Five Ways to Think About Witnessing

“Sent people” understand that they are in their profession, their neighborhood, or even a meeting room next to a certain person for a reason. And because of this, they’re always looking for how God is working around them, ways that they can join him in that work.

As Jesus said in his last words to the disciples, “You will be my witnesses…” (Acts 1:8). Whatever else the life of the disciple entails, it begins with the element of witness. We are those who, first and foremost, have a message to share. We’ve seen something, and we’ve got to say something.

The Bible uses several analogies to play up our identity as witnesses. Here are five. Well—technically, four biblical ones and one Greear-ish one:

1. We are farmers.

In the parable of the sower (Matthew 13:1–9), the farmers were always casting seed. Even though some of the seed would inevitably not sprout because of the soil it fell on, the farmer knew that some of it would. So he continued to sow. When it comes to the gospel message, we should do the same, sowing as broadly as we can.

2. We are fishermen.

When Jesus called Peter and Andrew to follow him, they were out on their fishing boat, casting nets into the sea (Matthew 4:18–22). Jesus used their profession to illustrate what their new lives would be like: “Follow me and you’ll start fishing for people.” As “fishers of men,” we’ve always got our line in the water. Why? Because we never know when God is going to send “the big one” right under our boat.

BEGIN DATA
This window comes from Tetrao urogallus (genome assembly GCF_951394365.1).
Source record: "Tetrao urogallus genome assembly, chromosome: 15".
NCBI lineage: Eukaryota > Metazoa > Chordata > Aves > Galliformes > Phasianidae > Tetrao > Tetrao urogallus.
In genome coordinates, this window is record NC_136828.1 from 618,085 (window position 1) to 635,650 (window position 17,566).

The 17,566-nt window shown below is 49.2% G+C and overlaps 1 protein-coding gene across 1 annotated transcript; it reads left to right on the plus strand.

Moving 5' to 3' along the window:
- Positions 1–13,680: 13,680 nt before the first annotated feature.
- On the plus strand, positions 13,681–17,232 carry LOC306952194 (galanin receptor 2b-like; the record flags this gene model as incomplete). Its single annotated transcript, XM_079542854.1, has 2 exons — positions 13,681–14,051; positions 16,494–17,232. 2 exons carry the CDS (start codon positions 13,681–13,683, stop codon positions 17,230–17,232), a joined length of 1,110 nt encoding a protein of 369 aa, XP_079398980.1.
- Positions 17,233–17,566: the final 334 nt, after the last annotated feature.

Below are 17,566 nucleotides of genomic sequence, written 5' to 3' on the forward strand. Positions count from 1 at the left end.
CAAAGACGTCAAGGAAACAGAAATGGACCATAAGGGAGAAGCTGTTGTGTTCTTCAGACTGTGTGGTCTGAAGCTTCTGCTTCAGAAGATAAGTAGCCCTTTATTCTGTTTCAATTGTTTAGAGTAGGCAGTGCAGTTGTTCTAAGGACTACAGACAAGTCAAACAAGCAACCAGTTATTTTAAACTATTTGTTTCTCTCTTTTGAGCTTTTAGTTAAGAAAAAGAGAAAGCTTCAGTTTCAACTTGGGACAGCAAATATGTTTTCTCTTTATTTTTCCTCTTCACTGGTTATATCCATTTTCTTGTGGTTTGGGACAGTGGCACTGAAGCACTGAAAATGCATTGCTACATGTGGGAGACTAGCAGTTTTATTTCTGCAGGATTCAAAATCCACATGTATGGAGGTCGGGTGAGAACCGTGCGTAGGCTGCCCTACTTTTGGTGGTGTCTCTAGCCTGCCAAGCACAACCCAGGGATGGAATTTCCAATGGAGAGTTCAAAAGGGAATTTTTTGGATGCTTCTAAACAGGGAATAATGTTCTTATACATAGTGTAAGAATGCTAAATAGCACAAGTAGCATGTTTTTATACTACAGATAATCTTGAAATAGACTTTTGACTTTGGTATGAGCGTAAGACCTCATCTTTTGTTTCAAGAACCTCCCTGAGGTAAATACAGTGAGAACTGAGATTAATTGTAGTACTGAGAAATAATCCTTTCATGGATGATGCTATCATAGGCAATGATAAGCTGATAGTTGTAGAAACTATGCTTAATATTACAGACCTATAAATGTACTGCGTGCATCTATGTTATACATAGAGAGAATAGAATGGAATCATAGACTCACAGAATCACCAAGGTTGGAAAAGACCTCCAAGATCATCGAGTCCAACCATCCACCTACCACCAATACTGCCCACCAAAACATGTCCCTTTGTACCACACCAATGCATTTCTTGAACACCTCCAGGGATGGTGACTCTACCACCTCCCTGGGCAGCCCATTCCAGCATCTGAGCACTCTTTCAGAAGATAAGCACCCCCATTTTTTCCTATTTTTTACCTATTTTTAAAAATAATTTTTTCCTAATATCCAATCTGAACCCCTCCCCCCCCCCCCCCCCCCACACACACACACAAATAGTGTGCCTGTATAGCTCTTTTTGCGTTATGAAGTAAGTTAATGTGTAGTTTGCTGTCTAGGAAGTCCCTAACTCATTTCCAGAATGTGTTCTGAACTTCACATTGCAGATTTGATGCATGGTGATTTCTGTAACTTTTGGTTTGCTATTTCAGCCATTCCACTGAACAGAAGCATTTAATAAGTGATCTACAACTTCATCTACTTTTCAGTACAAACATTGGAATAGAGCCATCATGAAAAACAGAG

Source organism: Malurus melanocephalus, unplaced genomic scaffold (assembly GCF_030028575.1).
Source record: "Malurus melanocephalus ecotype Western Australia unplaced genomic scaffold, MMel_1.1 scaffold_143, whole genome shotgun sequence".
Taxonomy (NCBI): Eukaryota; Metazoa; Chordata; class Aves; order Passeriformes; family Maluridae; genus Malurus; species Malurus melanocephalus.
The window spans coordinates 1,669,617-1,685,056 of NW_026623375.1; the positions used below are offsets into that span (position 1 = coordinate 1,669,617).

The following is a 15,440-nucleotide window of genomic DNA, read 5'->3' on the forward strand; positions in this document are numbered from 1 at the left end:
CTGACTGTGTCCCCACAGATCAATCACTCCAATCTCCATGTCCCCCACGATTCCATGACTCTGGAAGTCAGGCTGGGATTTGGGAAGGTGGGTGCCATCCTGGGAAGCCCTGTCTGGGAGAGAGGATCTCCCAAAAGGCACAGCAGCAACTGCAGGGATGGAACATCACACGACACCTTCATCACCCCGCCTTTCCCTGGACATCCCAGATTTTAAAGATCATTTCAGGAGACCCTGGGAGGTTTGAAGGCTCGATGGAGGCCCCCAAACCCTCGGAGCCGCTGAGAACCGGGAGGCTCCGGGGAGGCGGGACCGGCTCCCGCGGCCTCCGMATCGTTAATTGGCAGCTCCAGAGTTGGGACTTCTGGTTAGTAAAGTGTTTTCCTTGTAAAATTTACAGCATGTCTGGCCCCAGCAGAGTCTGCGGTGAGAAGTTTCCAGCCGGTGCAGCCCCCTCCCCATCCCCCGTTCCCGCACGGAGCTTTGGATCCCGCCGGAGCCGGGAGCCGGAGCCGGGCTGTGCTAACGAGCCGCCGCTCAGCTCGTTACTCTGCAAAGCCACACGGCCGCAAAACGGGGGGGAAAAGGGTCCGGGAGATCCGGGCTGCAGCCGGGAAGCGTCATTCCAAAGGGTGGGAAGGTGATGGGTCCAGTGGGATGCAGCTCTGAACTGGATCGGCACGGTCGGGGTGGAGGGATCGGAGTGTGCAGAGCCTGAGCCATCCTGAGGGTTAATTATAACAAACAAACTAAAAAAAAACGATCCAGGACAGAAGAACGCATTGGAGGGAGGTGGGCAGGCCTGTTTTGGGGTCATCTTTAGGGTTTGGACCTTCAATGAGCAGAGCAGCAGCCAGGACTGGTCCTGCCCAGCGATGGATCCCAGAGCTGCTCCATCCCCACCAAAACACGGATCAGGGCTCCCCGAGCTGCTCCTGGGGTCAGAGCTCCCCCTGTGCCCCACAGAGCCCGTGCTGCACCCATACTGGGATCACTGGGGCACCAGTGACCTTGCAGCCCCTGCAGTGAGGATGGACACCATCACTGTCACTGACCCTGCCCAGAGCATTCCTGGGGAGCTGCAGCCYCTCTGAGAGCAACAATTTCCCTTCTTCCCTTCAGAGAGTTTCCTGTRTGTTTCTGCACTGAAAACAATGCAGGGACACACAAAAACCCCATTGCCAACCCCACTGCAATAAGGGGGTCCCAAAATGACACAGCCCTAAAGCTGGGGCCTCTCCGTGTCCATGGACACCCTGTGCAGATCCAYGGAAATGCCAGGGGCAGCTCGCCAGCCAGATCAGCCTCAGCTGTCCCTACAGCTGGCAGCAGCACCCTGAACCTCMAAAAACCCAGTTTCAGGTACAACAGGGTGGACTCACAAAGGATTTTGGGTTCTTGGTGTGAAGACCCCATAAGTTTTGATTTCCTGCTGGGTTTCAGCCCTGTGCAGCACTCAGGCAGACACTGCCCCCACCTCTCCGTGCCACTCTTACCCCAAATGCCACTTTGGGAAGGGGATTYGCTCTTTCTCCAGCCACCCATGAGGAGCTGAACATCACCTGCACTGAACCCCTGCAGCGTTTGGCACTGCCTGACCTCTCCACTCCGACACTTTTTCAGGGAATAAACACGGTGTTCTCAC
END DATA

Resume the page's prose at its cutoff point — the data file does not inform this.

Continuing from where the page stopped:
3. We are metal detectors.

Yes, this is the Greear-ish one. But I love this analogy.

Most of what I do when I share the gospel is simply asking questions. I’m just trying to see where God is already at work. And, to be honest, a lot of times, nothing happens. It’s like sweeping a metal detector over the sand: Most of the time nothing is there. But everyone now and then, the machine dings and beeps like crazy. (Can you tell I actually don’t own a metal detector?)

And for all the times the questions lead nowhere, sometimes it actually leads somewhere.

Like recently, as I was flying, when I asked the passenger next to me about her life. The conversation seemed to be going nowhere, and I assumed my “metal detector sweep” hadn’t turned up anything. But then she told me that she was a nurse working with terminal patients, to which I said, “It’s got to be hard working around death all the time.”

Her response? “Honestly, death scares me to death.” That led to a conversation where I shared my story and what I love about Jesus with her.

When we parted, I said, “Consider the fact that sitting next to each other on this flight wasn’t an accident. God put you next to me so I could ask you these questions.” To which she said, “Yeah, I’m already way ahead of you! I know this was not accidental.”

4. We are royal ambassadors.

Paul tells us in 2 Corinthians 5:20 that we’re royal ambassadors. We’ve been placed in our neighborhoods and cities, but we aren’t citizens of those places. We really represent the King of another country. When people have questions about or need something from him, they can come to our embassy, so to speak.

5. We are a kingdom of priests.

Finally, we’re a kingdom of priests. Each of us is a priest or priestess, a mediator between God and humanity, praying for others and relaying his message to those around them.

Priests, royal ambassadors, fishermen, farmers … and metal detectors. In a word, witnesses. That’s what God has called us to be.